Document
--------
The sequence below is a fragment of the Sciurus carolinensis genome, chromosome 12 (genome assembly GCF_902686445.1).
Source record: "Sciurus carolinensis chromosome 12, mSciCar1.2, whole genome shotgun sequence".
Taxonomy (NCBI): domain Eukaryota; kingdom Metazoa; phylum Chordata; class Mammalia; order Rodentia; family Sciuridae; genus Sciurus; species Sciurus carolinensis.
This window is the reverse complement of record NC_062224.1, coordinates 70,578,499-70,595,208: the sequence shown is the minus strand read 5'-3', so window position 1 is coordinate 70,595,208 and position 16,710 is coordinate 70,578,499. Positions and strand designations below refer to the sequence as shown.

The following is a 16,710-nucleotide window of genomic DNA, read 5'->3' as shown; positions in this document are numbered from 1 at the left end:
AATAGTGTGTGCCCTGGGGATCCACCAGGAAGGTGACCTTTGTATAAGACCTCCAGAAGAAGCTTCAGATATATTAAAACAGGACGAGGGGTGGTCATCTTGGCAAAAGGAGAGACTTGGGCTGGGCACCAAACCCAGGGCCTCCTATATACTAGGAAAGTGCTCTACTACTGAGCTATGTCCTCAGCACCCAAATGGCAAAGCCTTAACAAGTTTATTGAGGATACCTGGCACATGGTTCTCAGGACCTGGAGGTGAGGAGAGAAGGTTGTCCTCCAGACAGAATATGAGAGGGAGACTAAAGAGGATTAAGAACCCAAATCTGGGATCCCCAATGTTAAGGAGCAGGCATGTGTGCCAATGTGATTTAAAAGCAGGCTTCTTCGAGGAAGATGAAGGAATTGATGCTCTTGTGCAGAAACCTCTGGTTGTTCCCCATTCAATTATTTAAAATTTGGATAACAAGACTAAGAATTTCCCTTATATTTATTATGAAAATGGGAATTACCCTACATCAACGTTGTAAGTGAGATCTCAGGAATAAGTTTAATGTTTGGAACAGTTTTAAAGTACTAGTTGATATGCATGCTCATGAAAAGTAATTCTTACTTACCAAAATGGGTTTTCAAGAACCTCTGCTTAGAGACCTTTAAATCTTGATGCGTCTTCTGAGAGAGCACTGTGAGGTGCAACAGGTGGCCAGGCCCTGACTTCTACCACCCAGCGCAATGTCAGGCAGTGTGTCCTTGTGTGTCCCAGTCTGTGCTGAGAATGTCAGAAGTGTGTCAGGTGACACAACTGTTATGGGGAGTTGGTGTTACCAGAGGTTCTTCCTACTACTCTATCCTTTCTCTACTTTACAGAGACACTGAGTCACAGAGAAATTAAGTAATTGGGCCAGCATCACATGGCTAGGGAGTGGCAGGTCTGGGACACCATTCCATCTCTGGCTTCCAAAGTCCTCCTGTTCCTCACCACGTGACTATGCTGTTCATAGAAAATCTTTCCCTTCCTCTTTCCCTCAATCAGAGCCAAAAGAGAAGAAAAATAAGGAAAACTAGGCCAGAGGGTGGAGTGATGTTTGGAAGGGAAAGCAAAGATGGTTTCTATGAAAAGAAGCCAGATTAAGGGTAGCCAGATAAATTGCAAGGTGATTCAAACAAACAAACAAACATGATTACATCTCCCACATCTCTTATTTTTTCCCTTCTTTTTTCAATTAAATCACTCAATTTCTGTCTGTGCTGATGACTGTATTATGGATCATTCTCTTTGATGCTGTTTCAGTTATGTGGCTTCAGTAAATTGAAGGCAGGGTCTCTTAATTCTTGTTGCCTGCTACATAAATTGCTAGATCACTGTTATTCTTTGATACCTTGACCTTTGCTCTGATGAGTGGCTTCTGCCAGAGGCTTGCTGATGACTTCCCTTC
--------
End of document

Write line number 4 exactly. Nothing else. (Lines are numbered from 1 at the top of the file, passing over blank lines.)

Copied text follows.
This window is the reverse complement of record NC_062224.1, coordinates 70,578,499-70,595,208: the sequence shown is the minus strand read 5'-3', so window position 1 is coordinate 70,595,208 and position 16,710 is coordinate 70,578,499. Positions and strand designations below refer to the sequence as shown.